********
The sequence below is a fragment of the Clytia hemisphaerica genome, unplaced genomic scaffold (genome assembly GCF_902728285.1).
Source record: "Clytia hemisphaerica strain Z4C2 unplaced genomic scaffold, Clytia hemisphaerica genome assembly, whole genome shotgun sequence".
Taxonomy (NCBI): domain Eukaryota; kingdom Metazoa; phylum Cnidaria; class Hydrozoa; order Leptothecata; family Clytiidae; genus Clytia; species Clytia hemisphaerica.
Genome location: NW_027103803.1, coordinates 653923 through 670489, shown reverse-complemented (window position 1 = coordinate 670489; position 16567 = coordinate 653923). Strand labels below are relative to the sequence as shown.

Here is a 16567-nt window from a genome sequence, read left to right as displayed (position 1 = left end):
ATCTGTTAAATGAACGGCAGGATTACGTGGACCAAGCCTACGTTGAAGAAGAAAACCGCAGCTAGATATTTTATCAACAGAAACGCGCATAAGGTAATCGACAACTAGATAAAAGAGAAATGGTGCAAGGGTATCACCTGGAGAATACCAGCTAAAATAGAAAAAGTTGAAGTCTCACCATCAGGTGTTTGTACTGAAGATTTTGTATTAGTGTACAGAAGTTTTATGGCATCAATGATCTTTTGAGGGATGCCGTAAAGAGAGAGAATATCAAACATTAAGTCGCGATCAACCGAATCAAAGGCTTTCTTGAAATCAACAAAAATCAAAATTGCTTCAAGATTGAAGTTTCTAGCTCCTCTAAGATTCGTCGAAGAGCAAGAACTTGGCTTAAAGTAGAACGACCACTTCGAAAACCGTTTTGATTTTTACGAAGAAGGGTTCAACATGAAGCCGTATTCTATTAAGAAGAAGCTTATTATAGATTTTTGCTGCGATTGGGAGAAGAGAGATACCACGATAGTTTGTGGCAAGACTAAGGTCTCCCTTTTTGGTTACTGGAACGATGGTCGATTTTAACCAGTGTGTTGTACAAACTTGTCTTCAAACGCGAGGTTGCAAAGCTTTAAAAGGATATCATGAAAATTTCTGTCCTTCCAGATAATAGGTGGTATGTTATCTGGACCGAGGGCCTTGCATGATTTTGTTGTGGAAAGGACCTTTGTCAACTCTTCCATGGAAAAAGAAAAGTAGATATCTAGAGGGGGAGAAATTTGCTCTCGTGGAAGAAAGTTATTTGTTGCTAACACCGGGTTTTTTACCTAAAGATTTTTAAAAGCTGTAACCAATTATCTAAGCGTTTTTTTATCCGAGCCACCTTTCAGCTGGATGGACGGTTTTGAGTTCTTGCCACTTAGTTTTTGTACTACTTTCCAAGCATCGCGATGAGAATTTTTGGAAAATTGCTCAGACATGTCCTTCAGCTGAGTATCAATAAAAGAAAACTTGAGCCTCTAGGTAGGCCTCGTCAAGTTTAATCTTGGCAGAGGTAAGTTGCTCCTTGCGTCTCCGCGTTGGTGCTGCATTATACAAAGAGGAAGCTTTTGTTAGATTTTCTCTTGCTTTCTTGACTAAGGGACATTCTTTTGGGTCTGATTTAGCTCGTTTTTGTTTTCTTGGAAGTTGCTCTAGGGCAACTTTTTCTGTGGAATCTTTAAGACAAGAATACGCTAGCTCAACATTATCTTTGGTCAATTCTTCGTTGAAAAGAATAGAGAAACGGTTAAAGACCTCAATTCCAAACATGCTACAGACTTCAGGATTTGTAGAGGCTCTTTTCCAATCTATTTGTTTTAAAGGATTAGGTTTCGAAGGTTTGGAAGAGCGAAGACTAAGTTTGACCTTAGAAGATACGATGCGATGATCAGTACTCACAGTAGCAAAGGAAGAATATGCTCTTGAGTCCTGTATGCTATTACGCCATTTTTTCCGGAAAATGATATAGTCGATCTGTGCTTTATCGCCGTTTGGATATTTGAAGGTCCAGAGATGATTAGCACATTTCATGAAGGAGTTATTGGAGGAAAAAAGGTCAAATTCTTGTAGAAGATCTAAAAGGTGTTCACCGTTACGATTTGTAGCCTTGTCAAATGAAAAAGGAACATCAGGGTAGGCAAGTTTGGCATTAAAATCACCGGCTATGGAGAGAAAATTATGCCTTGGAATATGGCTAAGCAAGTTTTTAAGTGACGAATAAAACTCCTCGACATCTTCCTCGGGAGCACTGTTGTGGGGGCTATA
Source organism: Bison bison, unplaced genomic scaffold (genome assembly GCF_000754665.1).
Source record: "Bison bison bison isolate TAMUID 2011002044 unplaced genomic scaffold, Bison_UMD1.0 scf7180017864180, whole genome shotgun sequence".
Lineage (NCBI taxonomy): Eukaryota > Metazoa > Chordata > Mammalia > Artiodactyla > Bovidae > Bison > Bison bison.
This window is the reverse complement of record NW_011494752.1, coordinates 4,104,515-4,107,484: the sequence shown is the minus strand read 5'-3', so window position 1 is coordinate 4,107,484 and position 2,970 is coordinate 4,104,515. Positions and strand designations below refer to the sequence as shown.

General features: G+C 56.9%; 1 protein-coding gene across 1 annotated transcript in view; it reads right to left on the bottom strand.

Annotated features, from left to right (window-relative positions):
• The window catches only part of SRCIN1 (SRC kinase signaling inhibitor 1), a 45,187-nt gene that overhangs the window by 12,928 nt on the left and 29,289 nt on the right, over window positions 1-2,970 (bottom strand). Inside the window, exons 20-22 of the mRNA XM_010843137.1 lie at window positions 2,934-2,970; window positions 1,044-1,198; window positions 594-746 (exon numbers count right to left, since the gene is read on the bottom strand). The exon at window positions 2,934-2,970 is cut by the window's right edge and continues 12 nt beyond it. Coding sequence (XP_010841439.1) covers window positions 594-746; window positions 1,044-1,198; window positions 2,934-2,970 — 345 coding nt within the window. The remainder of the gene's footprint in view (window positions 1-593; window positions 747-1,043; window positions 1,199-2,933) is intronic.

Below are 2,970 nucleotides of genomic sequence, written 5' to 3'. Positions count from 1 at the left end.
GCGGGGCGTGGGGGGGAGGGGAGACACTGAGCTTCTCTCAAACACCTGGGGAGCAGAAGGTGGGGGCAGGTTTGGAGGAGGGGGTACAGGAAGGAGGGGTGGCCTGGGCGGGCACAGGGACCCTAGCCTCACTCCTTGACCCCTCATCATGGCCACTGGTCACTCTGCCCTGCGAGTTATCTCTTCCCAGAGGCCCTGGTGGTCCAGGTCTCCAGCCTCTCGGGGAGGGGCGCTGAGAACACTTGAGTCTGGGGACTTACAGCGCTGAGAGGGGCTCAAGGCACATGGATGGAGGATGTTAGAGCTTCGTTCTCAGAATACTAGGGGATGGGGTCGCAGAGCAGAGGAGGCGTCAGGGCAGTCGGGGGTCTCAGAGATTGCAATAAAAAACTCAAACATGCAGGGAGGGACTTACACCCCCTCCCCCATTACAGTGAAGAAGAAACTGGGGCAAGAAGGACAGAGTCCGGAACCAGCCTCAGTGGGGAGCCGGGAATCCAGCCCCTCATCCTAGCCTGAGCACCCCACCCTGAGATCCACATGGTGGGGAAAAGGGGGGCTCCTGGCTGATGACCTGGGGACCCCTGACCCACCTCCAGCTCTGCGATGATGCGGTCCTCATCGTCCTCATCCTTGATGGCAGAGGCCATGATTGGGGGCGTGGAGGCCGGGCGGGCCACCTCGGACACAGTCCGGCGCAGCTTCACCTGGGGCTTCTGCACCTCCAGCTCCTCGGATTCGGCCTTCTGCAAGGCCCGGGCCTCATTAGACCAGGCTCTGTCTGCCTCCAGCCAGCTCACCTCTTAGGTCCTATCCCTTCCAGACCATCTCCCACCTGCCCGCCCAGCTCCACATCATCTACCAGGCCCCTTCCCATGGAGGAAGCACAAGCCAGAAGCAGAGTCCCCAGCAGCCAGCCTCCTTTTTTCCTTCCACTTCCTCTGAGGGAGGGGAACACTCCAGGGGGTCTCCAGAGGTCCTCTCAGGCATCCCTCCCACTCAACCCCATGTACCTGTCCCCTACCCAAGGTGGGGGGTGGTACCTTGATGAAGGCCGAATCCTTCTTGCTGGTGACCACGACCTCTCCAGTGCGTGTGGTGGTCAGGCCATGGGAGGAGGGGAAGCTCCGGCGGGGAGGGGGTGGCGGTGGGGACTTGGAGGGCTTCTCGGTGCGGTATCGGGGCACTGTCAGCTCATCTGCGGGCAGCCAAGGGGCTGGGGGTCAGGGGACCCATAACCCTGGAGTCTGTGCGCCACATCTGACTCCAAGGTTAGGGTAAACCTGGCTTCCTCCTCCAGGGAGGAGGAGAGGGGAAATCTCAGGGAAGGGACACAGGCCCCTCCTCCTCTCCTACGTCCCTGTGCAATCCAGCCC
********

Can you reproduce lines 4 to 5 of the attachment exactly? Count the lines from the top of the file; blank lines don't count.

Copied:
Genome location: NW_027103803.1, coordinates 653923 through 670489, shown reverse-complemented (window position 1 = coordinate 670489; position 16567 = coordinate 653923). Strand labels below are relative to the sequence as shown.

Here is a 16567-nt window from a genome sequence, read left to right as displayed (position 1 = left end):